Generational Planning: Myths and Mistakes | Skrobonja Financial Group

Myths and Mistakes Surrounding Generational Planning

Multi Generation Family Sitting On Sofa With Newborn Baby

After two decades of experience working in the area of estate and generational planning, I can say with confidence that there are many myths and consistent mistakes that are being made which prevent the creation and perpetuation of wealth from occurring.

Myths and Mistakes

Myth: It ties money up that I need to live on.

Mistake: People will dismiss the idea of generational planning with this limiting belief without learning more about how a plan actually works.

Reality: Many of the plan designs we use allow for access to cash throughout the giver’s lifetime.

Myth: Estate Planning is only for the wealthy.

Mistake: People often forego any legal preparations with this line of reasoning without understanding the problems they are creating for themselves and their family.

Reality: Estate planning is beneficial for anyone who has children or liquid assets over $250,000.

Myth: I am too old or too young to be thinking about this.

Mistake: People will sometimes base their decision to do nothing on their personal limiting beliefs.

Reality: Generational planning is not about age. Anyone, young or old, who has the right mindset can be a catalyst for generational planning.

Myth: All I need are Transfer on Death (TOD) or Payable on Death (POD) on property titles or beneficiary designations on retirement accounts or insurance policies.

Mistake: People often believe that these designations are sufficient to pass their estate from themselves to someone else at their death. In many cases, this is an effort to avoid the expense of an attorney.

Reality: A TOD or POD designation only transfers the asset from one person to another, which is the primary problem with the status quo of wealth transfer. This mindset often leads to consumption.

Myth: My kids will know what to do.

Mistake: People will sometimes think because their children have a good education or job that it qualifies them to be a financial expert and know what to do.

Reality: A good education or successful career does not mean they know and understand financial or generational planning.

Myth: This is more of an opinion than it is a myth, but some people have a belief that their assets and wishes are private and are not anyone’s business.

Mistake: While it is true they are your assets and are private, this mindset has proven, time after time, to cause problems within families.

Reality: I have had clients in my office on many occasions in tears over the fact their parents will not communicate anything with them. They are given no guidance and have to wait until their parent’s death to learn what is going on.

Myth: Having a charity as a beneficiary disinherits my kids.

Mistake: Frequently, people neglect to leave money to their church or favorite charity believing any asset which goes to the charity is one less asset that goes to their kids.

Reality: The fact is that by utilizing life insurance and charitable trusts, often MORE money can be left to the children while giving money to the charity. Think about this: when working with charities, you have tax advantages which cut the IRS out as a beneficiary. This is more money to distribute to people and causes you care about.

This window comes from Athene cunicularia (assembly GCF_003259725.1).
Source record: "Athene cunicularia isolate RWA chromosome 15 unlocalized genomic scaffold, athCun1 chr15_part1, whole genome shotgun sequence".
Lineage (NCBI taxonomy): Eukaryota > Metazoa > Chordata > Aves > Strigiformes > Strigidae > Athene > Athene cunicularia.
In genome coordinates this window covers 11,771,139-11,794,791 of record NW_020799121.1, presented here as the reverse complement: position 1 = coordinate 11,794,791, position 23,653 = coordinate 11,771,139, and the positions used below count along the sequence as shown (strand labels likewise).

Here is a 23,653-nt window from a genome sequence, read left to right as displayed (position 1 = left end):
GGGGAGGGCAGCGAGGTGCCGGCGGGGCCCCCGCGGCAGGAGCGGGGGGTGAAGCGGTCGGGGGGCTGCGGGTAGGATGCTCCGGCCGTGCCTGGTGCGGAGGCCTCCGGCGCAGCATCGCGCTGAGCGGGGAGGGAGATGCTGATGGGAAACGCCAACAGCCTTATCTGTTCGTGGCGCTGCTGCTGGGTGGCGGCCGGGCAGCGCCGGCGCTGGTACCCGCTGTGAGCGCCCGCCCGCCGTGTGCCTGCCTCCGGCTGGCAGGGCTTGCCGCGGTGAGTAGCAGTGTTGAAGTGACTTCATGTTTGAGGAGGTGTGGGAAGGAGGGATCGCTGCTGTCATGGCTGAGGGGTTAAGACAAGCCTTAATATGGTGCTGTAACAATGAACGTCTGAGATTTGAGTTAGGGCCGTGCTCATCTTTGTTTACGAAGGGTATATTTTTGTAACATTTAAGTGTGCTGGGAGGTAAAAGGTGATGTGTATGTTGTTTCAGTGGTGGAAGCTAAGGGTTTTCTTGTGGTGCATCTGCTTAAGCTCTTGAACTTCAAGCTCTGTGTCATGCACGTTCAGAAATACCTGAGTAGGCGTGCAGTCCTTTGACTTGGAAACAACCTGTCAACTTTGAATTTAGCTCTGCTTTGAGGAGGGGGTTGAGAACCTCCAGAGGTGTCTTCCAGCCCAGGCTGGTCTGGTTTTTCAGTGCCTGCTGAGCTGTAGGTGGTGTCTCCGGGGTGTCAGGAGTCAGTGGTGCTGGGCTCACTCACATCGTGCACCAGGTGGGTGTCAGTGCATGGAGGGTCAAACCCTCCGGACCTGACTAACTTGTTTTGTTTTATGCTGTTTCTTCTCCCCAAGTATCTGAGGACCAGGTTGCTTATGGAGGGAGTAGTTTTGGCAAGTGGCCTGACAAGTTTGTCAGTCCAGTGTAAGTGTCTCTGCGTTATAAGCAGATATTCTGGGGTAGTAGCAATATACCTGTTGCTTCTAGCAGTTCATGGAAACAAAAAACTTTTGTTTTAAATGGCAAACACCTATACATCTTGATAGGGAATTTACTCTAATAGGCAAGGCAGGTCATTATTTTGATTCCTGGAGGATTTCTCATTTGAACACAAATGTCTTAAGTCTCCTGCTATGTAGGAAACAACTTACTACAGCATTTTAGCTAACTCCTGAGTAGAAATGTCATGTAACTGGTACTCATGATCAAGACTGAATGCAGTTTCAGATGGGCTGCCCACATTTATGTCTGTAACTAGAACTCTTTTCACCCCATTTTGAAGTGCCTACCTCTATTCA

Myth: This is another mindset which is more of an opinion than it is a myth but is worth, mentioning. There are some who gift assets to their children each year with the goal of helping their kids out while they are alive.

Mistake: This approach can drastically reduce the potential size of an estate and the transfer of assets from one generation to the next. While the idea behind this gift is to avoid estate taxes, it is not efficient and should only be considered after speaking with qualified professionals.

Reality: By using a specially designed life insurance policy, you have the ability to offer gifts to your children while simultaneously creating a tax-free death benefit. When you give money directly to your kids, you are potentially missing out on passing hundreds if not millions of dollars to your kids.

Myth: I already have a will and/or a trust.

Mistake: What we have found is that much of the legal work prepared simply distributes assets to their children and often does not resemble a generational plan.

Reality: Basic legal work simply passes money to the kids. This approach leaves the assets susceptible to consumption and leaves nothing for the next generation.

Myth: The life insurance I have is sufficient.

Mistake: Assuming the life insurance you have is sufficient to satisfy your plans is risky. The type, funding strategy, and duration of the policy all play a role in the viability or efficiency of the policy.

Reality: After careful review, we often find policies that were either not what the client thought they were or are simply a poorly designed contract. We have had clients bring us policies they thought were paid for when in fact, after review, were on pace to lapse within a few short years.

Anyone can come up with excuses for why this won’t work or why it is not right for their family. However, your family is looking to you for guidance and leadership. How you think and what you do will impact your family for generations. The question is, what are you going to do about it?

Our process enables our clients to make decisions today, which will work toward satisfying their current and future financial needs while simultaneously maximizing the transfer of assets and ideas to the next generation. We work with clients to get them thinking beyond their situation and to think in terms of their legacy.

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